Given our aviation safety agencies track record in obfuscation on matters to do with black boxes, MoUs and 'other safety related matters', my money is on Beaker, Skull, Kingcrat and the FF iron ring giving the Malaysians a run for their money in the hoodoo voodoo smoke'n'mirrors stakes...
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Old 24th Apr 2014, 01:46
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Beaker demotion and who cares about DAS (STBR) opinion on NZ regs??

Not sure about anyone else but I cringe anytime that Beaker is referred to in regards to the MH370 search & investigation... Fortunately in the following SMH post we are spared any vid or mi.mi.mi.mugshots but of interest is that it would appear that Beaker has been demoted..:
Debris on beach not from missing MH370: ATSB

The debris found on a beach in Western Australia is not connected to missing Malaysia Airlines flight MH370, the Australian Transport Safety Bureau says.

ATSB spokesman Martin Dolan told ABC radio on Thursday he was satisfied it was not from the plane.

The item was found washed up on a beach 10 kilometres east of Augusta, near Margaret River, on the south-west coast of Western Australia.
"We've carefully examined detailed photographs that were taken for us by the police and we're satisfied that it's not a lead in the search for MH370," Mr Dolan said.

"From our point of view, we're ruling it out. We'll get some further details just to be sure but at this stage we're not seeing anything in this that would lead us to believe that it comes from a Boeing aircraft."

On Wednesday, Mr Dolan told CNN: "It's sufficiently interesting for us to take a look at the photographs.

"The more we look at it, the less excited we get."

He said the debris appeared to be sheet metal with rivets.

The Joint Agency Coordination Centre (JACC), which is overseeing the search for the plane that disappeared on March 8, said on Wednesday that Western Australian police had taken possession of the debris.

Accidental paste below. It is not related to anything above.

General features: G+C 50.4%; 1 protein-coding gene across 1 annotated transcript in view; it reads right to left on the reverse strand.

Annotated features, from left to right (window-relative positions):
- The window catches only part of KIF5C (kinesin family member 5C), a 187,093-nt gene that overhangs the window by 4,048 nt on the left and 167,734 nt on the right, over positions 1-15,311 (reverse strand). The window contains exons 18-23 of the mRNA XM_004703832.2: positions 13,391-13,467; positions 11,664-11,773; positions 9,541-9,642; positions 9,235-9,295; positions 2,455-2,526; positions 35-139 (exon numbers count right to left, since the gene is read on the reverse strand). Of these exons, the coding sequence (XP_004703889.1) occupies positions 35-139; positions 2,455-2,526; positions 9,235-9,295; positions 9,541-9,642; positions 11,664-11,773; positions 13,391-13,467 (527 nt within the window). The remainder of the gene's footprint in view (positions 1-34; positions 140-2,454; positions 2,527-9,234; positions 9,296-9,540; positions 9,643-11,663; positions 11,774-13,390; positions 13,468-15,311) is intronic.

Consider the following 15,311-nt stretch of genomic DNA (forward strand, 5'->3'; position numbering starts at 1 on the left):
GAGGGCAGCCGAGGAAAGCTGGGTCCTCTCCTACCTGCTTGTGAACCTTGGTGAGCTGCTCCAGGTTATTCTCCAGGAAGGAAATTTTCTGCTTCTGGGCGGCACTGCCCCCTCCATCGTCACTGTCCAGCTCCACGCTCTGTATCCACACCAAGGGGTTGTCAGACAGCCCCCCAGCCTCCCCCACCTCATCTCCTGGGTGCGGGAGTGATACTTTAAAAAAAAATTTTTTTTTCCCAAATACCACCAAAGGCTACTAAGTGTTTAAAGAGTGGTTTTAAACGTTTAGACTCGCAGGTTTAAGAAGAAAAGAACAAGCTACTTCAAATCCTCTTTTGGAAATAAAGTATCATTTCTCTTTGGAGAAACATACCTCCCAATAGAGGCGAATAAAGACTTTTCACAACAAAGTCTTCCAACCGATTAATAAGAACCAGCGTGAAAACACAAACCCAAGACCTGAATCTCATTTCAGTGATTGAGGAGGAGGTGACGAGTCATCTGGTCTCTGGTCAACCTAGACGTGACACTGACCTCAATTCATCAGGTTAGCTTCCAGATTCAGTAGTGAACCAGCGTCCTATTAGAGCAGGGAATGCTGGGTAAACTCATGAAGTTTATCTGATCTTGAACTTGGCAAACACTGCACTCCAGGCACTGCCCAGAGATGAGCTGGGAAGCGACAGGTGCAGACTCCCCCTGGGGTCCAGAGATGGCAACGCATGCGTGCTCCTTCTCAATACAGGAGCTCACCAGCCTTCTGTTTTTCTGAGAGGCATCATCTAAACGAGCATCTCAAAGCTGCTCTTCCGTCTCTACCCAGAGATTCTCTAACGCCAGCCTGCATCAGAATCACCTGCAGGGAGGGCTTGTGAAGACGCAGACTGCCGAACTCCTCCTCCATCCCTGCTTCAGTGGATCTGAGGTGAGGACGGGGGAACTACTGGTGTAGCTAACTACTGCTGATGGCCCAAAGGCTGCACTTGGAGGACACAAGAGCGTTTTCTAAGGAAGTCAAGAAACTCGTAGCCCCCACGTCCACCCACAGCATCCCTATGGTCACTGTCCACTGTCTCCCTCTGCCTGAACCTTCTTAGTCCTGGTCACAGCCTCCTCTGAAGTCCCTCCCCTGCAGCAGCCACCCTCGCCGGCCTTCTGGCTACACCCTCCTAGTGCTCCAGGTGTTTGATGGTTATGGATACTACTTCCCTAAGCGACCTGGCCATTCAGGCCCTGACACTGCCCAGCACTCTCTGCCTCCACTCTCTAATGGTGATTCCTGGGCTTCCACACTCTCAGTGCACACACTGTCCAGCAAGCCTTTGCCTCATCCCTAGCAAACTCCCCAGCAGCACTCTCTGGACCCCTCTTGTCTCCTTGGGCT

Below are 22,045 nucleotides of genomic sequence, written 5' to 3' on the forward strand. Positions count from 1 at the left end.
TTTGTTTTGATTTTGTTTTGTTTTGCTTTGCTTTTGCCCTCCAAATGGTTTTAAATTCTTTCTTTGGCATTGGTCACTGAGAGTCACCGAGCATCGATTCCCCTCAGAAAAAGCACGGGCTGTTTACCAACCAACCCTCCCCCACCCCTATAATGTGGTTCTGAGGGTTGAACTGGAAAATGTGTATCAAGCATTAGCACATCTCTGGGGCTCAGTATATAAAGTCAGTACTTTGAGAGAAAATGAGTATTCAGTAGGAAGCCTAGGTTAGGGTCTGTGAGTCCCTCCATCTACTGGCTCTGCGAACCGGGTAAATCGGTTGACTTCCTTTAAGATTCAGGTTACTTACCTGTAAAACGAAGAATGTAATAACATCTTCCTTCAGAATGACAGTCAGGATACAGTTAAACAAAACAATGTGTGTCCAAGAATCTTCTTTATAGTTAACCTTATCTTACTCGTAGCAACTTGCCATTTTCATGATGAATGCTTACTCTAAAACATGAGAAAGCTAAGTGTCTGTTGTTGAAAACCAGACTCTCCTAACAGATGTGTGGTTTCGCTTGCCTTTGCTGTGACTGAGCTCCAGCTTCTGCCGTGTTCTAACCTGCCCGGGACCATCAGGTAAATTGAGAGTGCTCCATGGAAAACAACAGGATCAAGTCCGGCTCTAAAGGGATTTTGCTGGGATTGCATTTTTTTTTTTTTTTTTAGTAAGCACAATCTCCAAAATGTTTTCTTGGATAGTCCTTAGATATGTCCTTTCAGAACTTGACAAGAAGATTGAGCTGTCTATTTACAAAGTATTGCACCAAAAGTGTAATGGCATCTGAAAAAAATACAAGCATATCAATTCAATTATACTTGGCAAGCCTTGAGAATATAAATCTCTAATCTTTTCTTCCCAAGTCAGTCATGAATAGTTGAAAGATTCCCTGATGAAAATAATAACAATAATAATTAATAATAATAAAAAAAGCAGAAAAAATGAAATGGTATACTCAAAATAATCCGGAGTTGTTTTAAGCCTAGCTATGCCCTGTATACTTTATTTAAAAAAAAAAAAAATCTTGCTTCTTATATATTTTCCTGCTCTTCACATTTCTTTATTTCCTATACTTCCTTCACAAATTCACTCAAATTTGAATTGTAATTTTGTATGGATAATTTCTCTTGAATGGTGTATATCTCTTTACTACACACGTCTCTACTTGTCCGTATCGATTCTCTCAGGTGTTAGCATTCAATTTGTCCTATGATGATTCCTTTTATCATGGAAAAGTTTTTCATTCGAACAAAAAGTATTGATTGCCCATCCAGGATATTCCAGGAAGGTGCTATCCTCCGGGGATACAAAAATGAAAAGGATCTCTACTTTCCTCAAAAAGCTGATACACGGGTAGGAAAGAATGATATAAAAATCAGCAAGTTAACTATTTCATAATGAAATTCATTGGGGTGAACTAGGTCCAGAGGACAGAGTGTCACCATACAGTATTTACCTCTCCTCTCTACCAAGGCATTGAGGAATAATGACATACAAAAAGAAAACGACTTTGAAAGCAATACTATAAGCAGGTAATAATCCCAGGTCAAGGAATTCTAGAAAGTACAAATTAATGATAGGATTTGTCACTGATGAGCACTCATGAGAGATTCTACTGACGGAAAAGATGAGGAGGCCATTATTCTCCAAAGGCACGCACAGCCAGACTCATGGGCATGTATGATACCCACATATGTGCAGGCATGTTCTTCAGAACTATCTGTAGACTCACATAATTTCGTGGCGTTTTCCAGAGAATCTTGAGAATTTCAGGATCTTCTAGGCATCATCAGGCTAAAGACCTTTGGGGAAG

It was reported that the person who found the object initially kept it for a day or two before taking it to the Busselton Regional Airport for inspection.

The object was taken to Busselton Police Station on Wednesday.

Senior Sergeant Steve Principe at Busselton Police Station told The Busselton-Dunsborough Mail the object was about 2.4 metres high, half a metre wide and was of an alloy type of metal.

The object did not have any identifiable writing on it, Senior Sergeant Principe told the news outlet.

"The Australian Transport Safety Bureau is examining the photographs of the material to determine whether further physical analysis is required and if there is any relevance to the search of missing flight MH370," the JACC said in a statement on Wednesday.

"The ATSB has also provided the photographs to the Malaysian investigation team."

Malaysian authorities said on Wednesday that a report on the items found near Augusta had been received, but there had been no verification of whether they were part of the missing flight.

Acting Transport Minister Hishammuddin Hussein said insights from Jean Paul Troadec, a key expert in the two-year search for wreckage from the 2009 Air France crash, and experience from the 1997 Silk Air crash, would be considered in determining the approach to the next phase of the search.

''When we have to regroup and restrategise, it's a matter of looking at all the data, whether it is satellite, whether it is radar, and that is very important as we chart our next course,'' he told reporters in Kuala Lumpur on Wednesday.

''Those are the sort of things we will be looking at in identifying the possibility of other locations, but that will be part and parcel of the whole work in progress.''

Up to 11 military aircraft and 11 ships are planned to assist in the continued search effort on Thursday.

Rough seas and poor visibility may hamper the search.

Before any of the aircraft take off, an assessment of current weather conditions will be made as ex-tropical cyclone Jack moves south.

The day's visual search area totals approximately 49,567 square kilometres.

The centre of the search area lies approximately 1584 kilometres north-west of Perth.

The autonomous under water vehicle, Bluefin-21 AUV, is completing mission 12 in the underwater search area.